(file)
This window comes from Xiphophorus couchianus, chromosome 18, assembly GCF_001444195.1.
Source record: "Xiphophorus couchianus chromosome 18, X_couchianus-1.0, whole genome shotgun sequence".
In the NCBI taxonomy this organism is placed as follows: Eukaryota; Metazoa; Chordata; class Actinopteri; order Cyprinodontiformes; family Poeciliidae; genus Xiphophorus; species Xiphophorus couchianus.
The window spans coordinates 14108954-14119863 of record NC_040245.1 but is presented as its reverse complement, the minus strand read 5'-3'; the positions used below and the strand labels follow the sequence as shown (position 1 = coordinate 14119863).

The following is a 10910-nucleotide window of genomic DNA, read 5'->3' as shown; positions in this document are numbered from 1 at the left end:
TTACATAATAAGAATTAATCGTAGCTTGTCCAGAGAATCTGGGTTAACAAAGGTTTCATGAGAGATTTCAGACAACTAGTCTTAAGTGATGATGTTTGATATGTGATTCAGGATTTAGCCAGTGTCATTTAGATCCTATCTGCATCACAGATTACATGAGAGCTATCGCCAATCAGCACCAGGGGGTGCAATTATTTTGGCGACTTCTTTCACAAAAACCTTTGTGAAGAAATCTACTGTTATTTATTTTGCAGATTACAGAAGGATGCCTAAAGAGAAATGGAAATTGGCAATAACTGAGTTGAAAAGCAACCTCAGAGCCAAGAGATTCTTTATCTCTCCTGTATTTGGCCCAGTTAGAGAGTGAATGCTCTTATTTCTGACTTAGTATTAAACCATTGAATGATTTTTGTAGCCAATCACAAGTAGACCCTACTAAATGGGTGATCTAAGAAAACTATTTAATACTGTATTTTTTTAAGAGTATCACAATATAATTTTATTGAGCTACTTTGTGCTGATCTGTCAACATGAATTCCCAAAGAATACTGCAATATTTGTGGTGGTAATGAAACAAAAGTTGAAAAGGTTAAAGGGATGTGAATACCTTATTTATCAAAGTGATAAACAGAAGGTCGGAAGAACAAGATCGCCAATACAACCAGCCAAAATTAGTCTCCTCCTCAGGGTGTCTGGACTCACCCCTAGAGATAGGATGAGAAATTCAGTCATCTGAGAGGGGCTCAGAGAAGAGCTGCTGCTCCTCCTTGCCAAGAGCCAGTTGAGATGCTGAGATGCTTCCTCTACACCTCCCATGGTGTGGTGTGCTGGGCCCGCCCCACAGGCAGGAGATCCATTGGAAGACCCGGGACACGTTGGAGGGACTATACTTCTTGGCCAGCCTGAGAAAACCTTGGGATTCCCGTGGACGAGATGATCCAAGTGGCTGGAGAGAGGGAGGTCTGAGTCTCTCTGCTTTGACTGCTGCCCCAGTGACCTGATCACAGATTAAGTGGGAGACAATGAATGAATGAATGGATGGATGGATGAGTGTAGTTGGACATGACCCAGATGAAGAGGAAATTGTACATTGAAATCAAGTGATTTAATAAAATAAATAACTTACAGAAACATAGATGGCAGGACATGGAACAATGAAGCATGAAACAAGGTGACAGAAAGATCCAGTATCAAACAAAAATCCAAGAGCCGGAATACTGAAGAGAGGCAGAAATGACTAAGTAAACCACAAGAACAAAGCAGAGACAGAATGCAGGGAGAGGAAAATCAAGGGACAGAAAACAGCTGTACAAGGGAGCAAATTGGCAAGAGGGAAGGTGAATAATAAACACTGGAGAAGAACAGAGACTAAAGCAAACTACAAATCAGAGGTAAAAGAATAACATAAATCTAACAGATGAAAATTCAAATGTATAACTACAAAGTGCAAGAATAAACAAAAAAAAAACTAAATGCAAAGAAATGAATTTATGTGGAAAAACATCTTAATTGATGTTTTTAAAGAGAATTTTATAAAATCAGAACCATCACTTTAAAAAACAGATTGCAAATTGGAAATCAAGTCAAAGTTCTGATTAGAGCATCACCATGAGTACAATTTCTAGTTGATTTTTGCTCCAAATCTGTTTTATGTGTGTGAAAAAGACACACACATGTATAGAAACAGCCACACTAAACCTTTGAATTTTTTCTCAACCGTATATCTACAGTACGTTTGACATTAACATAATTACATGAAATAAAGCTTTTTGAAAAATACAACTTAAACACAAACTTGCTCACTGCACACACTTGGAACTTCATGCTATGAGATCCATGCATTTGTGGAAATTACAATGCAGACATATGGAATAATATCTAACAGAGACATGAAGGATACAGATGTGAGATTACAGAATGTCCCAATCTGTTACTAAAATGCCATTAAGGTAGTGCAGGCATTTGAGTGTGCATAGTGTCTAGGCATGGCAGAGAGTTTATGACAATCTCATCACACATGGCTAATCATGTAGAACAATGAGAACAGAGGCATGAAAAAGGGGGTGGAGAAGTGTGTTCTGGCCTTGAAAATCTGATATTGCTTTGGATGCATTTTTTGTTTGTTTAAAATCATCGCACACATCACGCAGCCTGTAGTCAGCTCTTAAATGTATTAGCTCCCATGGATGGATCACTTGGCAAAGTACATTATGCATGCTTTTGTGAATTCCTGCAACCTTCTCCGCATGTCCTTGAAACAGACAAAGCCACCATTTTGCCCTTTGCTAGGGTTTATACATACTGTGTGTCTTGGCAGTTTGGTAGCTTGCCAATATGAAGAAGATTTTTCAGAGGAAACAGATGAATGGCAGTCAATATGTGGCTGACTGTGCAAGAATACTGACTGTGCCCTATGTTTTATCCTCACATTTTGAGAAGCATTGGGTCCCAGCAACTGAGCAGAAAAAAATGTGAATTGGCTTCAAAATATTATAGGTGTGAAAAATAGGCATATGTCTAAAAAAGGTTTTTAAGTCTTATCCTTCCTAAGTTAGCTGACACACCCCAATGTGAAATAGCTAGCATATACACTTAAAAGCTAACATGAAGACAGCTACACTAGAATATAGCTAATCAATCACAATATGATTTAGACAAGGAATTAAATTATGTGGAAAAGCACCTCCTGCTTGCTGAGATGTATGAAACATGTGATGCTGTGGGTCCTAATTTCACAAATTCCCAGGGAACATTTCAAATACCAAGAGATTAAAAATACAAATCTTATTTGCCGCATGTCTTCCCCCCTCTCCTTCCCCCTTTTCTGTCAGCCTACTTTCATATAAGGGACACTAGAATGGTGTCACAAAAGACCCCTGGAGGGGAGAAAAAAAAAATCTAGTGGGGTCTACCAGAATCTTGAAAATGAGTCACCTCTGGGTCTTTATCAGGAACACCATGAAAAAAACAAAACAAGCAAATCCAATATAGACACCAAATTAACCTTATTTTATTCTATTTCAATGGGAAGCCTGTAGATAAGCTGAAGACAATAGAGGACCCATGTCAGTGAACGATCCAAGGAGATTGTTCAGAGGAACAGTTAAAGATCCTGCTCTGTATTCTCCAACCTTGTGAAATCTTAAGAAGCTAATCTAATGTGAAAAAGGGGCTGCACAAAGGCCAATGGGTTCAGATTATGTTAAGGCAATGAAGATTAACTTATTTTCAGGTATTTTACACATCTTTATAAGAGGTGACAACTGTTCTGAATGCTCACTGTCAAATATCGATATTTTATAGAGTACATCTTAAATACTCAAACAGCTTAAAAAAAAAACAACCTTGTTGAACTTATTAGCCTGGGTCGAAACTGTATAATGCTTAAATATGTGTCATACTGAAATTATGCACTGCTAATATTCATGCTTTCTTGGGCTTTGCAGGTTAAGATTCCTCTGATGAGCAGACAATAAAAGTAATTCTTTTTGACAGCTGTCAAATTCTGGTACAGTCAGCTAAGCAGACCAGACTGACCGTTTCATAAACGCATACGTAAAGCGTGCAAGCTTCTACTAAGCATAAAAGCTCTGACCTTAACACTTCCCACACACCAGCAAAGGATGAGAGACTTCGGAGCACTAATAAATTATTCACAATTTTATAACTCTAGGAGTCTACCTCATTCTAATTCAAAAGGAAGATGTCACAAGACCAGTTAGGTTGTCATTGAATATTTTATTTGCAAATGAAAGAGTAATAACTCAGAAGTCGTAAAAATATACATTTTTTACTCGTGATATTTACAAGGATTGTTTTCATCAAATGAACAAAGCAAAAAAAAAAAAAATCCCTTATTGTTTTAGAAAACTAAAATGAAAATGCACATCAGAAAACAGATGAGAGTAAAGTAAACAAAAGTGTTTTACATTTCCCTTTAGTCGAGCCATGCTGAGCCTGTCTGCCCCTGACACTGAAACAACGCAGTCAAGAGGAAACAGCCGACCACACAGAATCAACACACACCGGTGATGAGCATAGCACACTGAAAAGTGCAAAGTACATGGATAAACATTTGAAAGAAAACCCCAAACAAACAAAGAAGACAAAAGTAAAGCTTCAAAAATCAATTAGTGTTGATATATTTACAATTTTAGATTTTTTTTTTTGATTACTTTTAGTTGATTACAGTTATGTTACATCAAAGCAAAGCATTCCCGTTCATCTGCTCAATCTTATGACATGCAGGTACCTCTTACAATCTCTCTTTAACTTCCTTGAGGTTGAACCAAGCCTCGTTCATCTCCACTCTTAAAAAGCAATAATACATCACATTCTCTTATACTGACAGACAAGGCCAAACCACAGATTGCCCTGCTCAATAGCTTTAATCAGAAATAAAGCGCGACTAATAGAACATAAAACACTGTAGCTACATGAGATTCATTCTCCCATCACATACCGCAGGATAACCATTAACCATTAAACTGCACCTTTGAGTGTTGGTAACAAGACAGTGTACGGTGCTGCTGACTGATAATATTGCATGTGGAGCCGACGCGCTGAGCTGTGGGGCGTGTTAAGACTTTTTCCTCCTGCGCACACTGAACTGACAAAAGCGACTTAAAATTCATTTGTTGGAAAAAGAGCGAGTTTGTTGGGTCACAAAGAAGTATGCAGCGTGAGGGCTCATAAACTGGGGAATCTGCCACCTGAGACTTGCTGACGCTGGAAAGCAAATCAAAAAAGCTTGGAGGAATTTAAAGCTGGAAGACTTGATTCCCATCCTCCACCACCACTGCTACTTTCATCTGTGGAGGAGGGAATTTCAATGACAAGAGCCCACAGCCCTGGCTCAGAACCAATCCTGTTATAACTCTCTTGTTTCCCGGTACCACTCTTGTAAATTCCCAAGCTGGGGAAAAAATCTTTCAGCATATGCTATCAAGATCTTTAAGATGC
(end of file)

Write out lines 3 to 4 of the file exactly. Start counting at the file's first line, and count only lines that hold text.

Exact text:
In the NCBI taxonomy this organism is placed as follows: Eukaryota; Metazoa; Chordata; class Actinopteri; order Cyprinodontiformes; family Poeciliidae; genus Xiphophorus; species Xiphophorus couchianus.
The window spans coordinates 14108954-14119863 of record NC_040245.1 but is presented as its reverse complement, the minus strand read 5'-3'; the positions used below and the strand labels follow the sequence as shown (position 1 = coordinate 14119863).